State-Level Anticorruption Commissions: What the U.S. Can Learn from Australia’s Model

Australia does not currently have a dedicated national-level anticorruption agency (ACA), though the question of whether to create one has been on the table since 2014 (see here, here, and here). Yet Australia has plenty of experience with ACAs—at the state level. Australia’s first, and still most prominent, state-level ACA was the Independent Commission Against Corruption (ICAC) in New South Wales (the state including financial capital Sydney), which will mark its thirtieth anniversary next year. The ICAC, led by an independent commissioner, has independent investigatory powers over almost all state-level government officials and is charged with both exposing public sector corruption and educating the public about corruption. Queensland and Western Australia followed suit with their Corruption and Crime Commissions, established in their current forms in 2001 and 2003 respectively. The states of Victoria, South Australia, and tiny Tasmania all instituted independent agencies in recent years as well. Even the 250,000-strong Northern Territory resolved to start its own ACA after several high-profile scandals, and the Australian Capital Territory (the Canberra-sized equivalent of Washington, DC) has discussed creating its own anticorruption body. The permeation of Australia with state-level agencies is essentially complete.

Thus, in true laboratories-of-democracy fashion, Australian states have tried, solidified, and publicized the model of creating an independent investigatory group focused on the issue of corruption. Could U.S. states do the same? Easily. Should they? Yes, for at least three reasons:

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London Anticorruption Summit–Country Commitment Scorecard, Part 1

Well, between the ICIJ release of the searchable Panama Papers/Offshore Leaks database, the impeachment of President Rousseff in Brazil, and the London Anticorruption Summit, last week was quite a busy week in the world of anticorruption. There’s far too much to write about, and I’ve barely had time to process it all, but let me try to start off by focusing a bit more on the London Summit. I know a lot of our readers have been following it closely (and many participated), but quickly: The Summit was an initiative by David Cameron’s government, which brought together leaders and senior government representatives from over 40 countries to discuss how to move forward in the fight against global corruption. Some had very high hopes for the Summit, others dismissed it as a feel-good political symbolism, and others were somewhere in between.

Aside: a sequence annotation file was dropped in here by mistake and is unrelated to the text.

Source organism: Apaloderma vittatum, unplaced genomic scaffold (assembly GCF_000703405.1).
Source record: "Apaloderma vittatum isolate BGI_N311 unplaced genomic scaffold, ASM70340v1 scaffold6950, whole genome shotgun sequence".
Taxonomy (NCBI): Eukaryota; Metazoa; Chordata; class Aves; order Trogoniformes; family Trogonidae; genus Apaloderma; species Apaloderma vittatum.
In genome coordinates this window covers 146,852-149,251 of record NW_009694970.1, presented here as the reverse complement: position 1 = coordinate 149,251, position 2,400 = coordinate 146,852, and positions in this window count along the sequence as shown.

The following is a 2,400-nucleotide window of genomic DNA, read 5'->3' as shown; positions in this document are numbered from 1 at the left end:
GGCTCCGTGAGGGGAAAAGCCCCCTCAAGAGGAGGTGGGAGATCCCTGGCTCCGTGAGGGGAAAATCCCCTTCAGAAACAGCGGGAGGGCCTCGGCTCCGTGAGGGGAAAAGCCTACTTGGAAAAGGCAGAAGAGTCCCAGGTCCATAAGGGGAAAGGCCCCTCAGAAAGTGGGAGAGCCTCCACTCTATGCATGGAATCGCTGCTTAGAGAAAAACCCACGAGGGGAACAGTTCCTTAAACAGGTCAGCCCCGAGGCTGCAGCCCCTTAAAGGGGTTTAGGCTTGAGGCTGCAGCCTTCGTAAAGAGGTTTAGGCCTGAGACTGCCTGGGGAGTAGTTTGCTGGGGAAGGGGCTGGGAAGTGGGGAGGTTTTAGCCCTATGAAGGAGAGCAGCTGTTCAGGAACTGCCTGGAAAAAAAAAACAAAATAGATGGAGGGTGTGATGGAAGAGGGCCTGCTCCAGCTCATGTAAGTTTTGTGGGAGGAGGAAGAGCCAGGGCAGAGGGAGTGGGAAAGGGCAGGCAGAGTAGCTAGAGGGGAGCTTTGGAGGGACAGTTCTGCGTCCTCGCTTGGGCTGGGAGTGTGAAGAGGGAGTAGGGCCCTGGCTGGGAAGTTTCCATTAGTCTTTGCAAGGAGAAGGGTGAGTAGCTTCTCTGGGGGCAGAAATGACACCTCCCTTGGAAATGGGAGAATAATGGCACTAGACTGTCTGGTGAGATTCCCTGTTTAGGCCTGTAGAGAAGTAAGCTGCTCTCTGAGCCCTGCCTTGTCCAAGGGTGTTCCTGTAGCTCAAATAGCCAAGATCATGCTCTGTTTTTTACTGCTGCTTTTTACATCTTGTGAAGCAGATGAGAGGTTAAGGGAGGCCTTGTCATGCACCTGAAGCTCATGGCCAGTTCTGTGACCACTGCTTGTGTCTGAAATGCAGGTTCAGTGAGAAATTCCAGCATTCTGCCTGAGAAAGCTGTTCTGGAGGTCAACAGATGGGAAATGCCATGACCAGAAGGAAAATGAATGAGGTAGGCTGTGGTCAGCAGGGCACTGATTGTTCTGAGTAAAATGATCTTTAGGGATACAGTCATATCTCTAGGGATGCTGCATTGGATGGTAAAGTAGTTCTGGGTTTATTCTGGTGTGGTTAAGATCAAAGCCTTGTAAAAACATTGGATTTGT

Prime Minister Cameron stirred things up a bit right before the Summit started by referring to two of the countries in attendance – Afghanistan and Nigeria – as “fantastically corrupt,” but the kerfuffle surrounding that alleged gaffe has already received more than its fair share of media attention, so I won’t say more about it here, except that it calls to mind the American political commentator Michael Kinsley’s old chestnut about how the definition of a “gaffe” is when a politician accidentally tells the truth.) I’m going to instead focus on the main documents coming out of the Summit: The joint Communique issued by the Summit participants, and the individual country statements. There’s already been a lot of early reaction to the Communique—some fairly upbeat, some quite critical (see, for example, here, here, here, and here). A lot of the Communique employs fairly general language, and a lot of it focuses on things like strengthening enforcement of existing laws, improving international cooperation and information exchange, supporting existing institutions and conventions, and exploring the creation of new mechanisms. All that is fine, and some of it might actually turn out to be consequential, but to my mind the most interesting parts of the Communique are those that explicitly announce that intention of the participating governments to take pro-transparency measures in four specific areas: